The collected interviews of Jim Mulligan

Blood Brothers

Blood Brothers is based upon the premise that the class you belong to will, to a large extent, determine your life chances.

Blood Brothers was first performed in a secondary school in Fazakerley, a suburb of Liverpool in 1982. It was a memorable first night, even though it took place on a November afternoon before an audience of 400 children. There were minimal props, a minimal set, no scenery, nor was there any music. Willy Russell recalls:

The Merseyside Young People's Theatre Company used to bring plays to the schools in order to give the kids an experience of theatre without any hidden or overt agenda and they asked me to write a play for them. I'd had the idea of Blood Brothers for years but had never got around to writing it so I took this chance. We had no trickery or theatre technology to hide behind. We had a good story and we had to tell it and grab the most difficult audience in the world. Kids like that believe that if you've been arrogant enough to stand up in front of them and perform a play it had better be good. If it isn't they’ll switch off.

From that beginning the play developed. It has been translated into at least ten languages and is performed regularly all over the world.

The story sounds as if it is a Greek myth but there is no existing story as far as I know about twins secretly parted who then end up killed on the day they learn the truth about themselves. It feels as if it's a story that's always existed and that's what I wanted to create. But in fact I was walking along one day and didn't have an idea of the story. Then I took the next step and I had it. It just came out of the blue. The whole story was there. It was one of those moments that make you want to put your hands together and thank whoever it is you believe in for sending it to you.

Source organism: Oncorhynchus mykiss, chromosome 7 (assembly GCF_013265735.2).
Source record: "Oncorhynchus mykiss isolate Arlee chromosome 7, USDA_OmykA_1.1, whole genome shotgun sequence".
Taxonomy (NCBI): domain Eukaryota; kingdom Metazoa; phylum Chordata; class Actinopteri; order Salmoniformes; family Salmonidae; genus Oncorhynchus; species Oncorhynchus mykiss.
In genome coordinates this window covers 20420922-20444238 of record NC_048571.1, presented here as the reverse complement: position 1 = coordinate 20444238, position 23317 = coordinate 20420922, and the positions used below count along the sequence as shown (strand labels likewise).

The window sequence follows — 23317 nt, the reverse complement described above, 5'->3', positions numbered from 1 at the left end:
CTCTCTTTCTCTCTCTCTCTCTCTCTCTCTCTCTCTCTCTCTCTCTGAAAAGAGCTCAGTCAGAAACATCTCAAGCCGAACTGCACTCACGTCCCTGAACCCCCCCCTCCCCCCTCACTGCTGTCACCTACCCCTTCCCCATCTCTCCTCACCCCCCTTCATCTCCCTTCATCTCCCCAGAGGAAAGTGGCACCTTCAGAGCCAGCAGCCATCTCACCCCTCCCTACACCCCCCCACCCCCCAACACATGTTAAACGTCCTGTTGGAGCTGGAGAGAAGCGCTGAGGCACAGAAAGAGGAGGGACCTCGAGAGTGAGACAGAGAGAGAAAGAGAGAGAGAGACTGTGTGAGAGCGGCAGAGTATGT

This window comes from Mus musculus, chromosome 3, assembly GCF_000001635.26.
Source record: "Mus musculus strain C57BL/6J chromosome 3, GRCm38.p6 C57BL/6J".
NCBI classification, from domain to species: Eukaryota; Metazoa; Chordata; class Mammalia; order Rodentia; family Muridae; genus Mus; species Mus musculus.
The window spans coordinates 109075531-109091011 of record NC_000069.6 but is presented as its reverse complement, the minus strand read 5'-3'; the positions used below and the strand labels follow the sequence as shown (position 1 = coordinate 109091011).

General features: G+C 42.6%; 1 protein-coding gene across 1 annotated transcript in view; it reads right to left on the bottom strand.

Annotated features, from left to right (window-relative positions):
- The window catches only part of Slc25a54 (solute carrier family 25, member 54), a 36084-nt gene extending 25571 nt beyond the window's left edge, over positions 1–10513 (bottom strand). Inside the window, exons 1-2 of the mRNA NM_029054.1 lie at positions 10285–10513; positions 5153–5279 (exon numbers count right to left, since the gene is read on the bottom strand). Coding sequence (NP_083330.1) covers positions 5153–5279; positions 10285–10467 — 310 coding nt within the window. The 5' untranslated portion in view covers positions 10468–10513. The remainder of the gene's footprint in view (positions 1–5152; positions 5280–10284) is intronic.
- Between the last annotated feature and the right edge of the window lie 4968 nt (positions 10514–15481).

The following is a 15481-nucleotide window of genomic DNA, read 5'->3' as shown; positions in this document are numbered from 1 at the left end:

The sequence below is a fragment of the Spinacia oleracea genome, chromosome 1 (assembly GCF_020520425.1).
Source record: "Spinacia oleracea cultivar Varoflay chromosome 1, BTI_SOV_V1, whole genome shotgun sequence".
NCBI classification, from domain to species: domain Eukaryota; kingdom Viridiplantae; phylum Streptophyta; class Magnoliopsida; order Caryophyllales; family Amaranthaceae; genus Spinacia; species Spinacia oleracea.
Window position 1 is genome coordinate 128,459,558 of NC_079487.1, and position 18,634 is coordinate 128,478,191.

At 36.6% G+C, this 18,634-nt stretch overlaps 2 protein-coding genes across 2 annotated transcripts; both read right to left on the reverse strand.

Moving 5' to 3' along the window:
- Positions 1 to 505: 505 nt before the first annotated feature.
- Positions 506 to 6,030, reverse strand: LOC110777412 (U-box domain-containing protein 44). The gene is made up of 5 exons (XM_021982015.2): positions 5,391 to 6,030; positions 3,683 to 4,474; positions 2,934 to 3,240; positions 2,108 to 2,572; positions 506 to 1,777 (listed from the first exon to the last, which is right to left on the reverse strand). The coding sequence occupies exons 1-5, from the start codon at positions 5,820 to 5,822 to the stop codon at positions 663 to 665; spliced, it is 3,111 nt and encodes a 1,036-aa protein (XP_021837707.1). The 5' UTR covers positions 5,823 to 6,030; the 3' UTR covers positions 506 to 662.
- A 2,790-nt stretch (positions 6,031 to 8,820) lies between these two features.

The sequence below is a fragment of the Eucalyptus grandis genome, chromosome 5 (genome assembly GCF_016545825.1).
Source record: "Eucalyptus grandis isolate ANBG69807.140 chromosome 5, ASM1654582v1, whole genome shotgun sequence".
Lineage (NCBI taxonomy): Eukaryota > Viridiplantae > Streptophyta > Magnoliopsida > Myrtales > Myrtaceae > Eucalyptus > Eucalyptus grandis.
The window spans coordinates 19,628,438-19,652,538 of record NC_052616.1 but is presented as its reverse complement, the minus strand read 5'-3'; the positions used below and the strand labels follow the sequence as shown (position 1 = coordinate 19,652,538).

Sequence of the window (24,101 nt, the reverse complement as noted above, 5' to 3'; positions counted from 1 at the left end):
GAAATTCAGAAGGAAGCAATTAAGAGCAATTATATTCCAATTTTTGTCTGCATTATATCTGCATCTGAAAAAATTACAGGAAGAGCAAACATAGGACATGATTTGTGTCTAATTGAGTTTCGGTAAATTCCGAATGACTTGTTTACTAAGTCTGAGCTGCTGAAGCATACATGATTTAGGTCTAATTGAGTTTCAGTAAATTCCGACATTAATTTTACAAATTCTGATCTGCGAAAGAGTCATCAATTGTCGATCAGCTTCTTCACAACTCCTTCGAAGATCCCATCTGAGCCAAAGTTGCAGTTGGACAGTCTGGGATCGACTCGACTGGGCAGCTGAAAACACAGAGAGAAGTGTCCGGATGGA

Years before Blood Brothers Willy Russell had performed as a singer-songwriter in clubs and pubs while he was working during the day as a ladies' hairdresser.

I left school with two things: English Language O-level and the conviction that I would never work in a factory. At the back of my mind was the notion that I could be a writer. The performing started one night in the Spinners Club where they used to have a floor spot for anyone to perform their own songs. Unbeknownst to me, my mate had put me down and the next thing I knew I was up on the stage singing a song I had written about the Kirby Estate. It was an out-of-the-body experience. On one level I could feel my knees knocking and on another level I could hear gales of laughter. So the comic song I had written was working. I loved it - not the fact that I had performed well but that the song I had written was a success. The next week I was there with seven more songs.